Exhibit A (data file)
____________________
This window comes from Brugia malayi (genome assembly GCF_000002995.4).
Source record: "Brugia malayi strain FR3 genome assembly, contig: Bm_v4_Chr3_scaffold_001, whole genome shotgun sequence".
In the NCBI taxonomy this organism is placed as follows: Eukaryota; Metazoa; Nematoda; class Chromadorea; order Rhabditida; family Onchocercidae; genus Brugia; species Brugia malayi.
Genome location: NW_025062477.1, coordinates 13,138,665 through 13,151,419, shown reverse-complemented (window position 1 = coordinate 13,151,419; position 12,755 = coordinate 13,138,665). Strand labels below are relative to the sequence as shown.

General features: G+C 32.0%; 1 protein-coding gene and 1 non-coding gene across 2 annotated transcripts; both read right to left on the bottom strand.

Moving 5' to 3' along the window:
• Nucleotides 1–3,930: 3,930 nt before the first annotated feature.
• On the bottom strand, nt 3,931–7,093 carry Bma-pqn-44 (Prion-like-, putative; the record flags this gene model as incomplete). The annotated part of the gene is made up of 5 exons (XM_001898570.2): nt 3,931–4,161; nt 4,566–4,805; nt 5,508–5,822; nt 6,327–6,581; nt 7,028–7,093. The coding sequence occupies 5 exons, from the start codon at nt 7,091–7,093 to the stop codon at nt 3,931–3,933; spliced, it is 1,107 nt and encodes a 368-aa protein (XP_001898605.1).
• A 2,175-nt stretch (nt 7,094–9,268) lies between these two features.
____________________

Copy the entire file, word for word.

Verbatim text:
This window comes from Brugia malayi (genome assembly GCF_000002995.4).
Source record: "Brugia malayi strain FR3 genome assembly, contig: Bm_v4_Chr3_scaffold_001, whole genome shotgun sequence".
In the NCBI taxonomy this organism is placed as follows: Eukaryota; Metazoa; Nematoda; class Chromadorea; order Rhabditida; family Onchocercidae; genus Brugia; species Brugia malayi.
Genome location: NW_025062477.1, coordinates 13,138,665 through 13,151,419, shown reverse-complemented (window position 1 = coordinate 13,151,419; position 12,755 = coordinate 13,138,665). Strand labels below are relative to the sequence as shown.

General features: G+C 32.0%; 1 protein-coding gene and 1 non-coding gene across 2 annotated transcripts; both read right to left on the bottom strand.

Moving 5' to 3' along the window:
• Nucleotides 1–3,930: 3,930 nt before the first annotated feature.
• On the bottom strand, nt 3,931–7,093 carry Bma-pqn-44 (Prion-like-, putative; the record flags this gene model as incomplete). The annotated part of the gene is made up of 5 exons (XM_001898570.2): nt 3,931–4,161; nt 4,566–4,805; nt 5,508–5,822; nt 6,327–6,581; nt 7,028–7,093. The coding sequence occupies 5 exons, from the start codon at nt 7,091–7,093 to the stop codon at nt 3,931–3,933; spliced, it is 1,107 nt and encodes a 368-aa protein (XP_001898605.1).
• A 2,175-nt stretch (nt 7,094–9,268) lies between these two features.